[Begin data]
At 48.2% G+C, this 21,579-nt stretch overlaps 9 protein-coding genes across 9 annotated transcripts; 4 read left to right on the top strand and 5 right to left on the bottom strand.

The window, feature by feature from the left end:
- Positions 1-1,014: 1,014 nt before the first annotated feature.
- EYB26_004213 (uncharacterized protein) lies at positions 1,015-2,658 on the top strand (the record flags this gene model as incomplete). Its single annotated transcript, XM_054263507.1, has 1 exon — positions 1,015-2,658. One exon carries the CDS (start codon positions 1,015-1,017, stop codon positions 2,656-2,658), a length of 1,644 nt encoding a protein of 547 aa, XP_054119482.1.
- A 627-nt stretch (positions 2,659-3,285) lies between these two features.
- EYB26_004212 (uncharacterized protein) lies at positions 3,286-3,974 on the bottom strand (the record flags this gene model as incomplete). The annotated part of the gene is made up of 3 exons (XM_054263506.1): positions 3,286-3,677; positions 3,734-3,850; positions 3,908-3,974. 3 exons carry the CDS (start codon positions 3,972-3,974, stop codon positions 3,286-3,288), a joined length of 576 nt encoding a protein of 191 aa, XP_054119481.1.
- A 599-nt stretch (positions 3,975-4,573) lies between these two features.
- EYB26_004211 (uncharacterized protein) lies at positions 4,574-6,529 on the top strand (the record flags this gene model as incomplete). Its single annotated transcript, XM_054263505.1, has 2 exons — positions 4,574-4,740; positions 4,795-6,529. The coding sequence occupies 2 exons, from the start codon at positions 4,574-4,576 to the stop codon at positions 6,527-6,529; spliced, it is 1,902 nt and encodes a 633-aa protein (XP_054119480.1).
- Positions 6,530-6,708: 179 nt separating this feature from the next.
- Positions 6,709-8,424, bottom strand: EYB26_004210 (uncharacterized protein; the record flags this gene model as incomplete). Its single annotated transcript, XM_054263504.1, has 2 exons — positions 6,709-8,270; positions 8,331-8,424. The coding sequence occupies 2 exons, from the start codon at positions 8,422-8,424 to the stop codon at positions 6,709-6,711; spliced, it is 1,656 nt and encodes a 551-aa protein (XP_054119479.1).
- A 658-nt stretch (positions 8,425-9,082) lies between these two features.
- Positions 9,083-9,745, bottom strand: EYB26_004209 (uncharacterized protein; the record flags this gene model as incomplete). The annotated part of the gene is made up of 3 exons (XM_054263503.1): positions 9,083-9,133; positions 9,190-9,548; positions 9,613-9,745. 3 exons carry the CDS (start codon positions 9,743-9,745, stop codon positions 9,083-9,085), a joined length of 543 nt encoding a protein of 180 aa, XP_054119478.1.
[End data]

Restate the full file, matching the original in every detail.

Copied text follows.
At 48.2% G+C, this 21,579-nt stretch overlaps 9 protein-coding genes across 9 annotated transcripts; 4 read left to right on the top strand and 5 right to left on the bottom strand.

The window, feature by feature from the left end:
- Positions 1-1,014: 1,014 nt before the first annotated feature.
- EYB26_004213 (uncharacterized protein) lies at positions 1,015-2,658 on the top strand (the record flags this gene model as incomplete). Its single annotated transcript, XM_054263507.1, has 1 exon — positions 1,015-2,658. One exon carries the CDS (start codon positions 1,015-1,017, stop codon positions 2,656-2,658), a length of 1,644 nt encoding a protein of 547 aa, XP_054119482.1.
- A 627-nt stretch (positions 2,659-3,285) lies between these two features.
- EYB26_004212 (uncharacterized protein) lies at positions 3,286-3,974 on the bottom strand (the record flags this gene model as incomplete). The annotated part of the gene is made up of 3 exons (XM_054263506.1): positions 3,286-3,677; positions 3,734-3,850; positions 3,908-3,974. 3 exons carry the CDS (start codon positions 3,972-3,974, stop codon positions 3,286-3,288), a joined length of 576 nt encoding a protein of 191 aa, XP_054119481.1.
- A 599-nt stretch (positions 3,975-4,573) lies between these two features.
- EYB26_004211 (uncharacterized protein) lies at positions 4,574-6,529 on the top strand (the record flags this gene model as incomplete). Its single annotated transcript, XM_054263505.1, has 2 exons — positions 4,574-4,740; positions 4,795-6,529. The coding sequence occupies 2 exons, from the start codon at positions 4,574-4,576 to the stop codon at positions 6,527-6,529; spliced, it is 1,902 nt and encodes a 633-aa protein (XP_054119480.1).
- Positions 6,530-6,708: 179 nt separating this feature from the next.
- Positions 6,709-8,424, bottom strand: EYB26_004210 (uncharacterized protein; the record flags this gene model as incomplete). Its single annotated transcript, XM_054263504.1, has 2 exons — positions 6,709-8,270; positions 8,331-8,424. The coding sequence occupies 2 exons, from the start codon at positions 8,422-8,424 to the stop codon at positions 6,709-6,711; spliced, it is 1,656 nt and encodes a 551-aa protein (XP_054119479.1).
- A 658-nt stretch (positions 8,425-9,082) lies between these two features.
- Positions 9,083-9,745, bottom strand: EYB26_004209 (uncharacterized protein; the record flags this gene model as incomplete). The annotated part of the gene is made up of 3 exons (XM_054263503.1): positions 9,083-9,133; positions 9,190-9,548; positions 9,613-9,745. 3 exons carry the CDS (start codon positions 9,743-9,745, stop codon positions 9,083-9,085), a joined length of 543 nt encoding a protein of 180 aa, XP_054119478.1.